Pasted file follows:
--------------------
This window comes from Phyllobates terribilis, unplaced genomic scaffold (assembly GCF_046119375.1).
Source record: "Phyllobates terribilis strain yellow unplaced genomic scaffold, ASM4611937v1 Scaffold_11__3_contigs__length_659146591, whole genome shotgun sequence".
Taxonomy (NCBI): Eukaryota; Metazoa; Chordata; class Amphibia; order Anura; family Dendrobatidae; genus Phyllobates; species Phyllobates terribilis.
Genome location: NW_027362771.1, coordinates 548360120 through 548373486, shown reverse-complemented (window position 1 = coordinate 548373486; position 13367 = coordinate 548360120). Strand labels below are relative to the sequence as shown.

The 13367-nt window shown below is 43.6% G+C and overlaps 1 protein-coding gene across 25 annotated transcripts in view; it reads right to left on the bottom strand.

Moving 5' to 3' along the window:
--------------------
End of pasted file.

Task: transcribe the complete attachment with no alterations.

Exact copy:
This window comes from Phyllobates terribilis, unplaced genomic scaffold (assembly GCF_046119375.1).
Source record: "Phyllobates terribilis strain yellow unplaced genomic scaffold, ASM4611937v1 Scaffold_11__3_contigs__length_659146591, whole genome shotgun sequence".
Taxonomy (NCBI): Eukaryota; Metazoa; Chordata; class Amphibia; order Anura; family Dendrobatidae; genus Phyllobates; species Phyllobates terribilis.
Genome location: NW_027362771.1, coordinates 548360120 through 548373486, shown reverse-complemented (window position 1 = coordinate 548373486; position 13367 = coordinate 548360120). Strand labels below are relative to the sequence as shown.

The 13367-nt window shown below is 43.6% G+C and overlaps 1 protein-coding gene across 25 annotated transcripts in view; it reads right to left on the bottom strand.

Moving 5' to 3' along the window: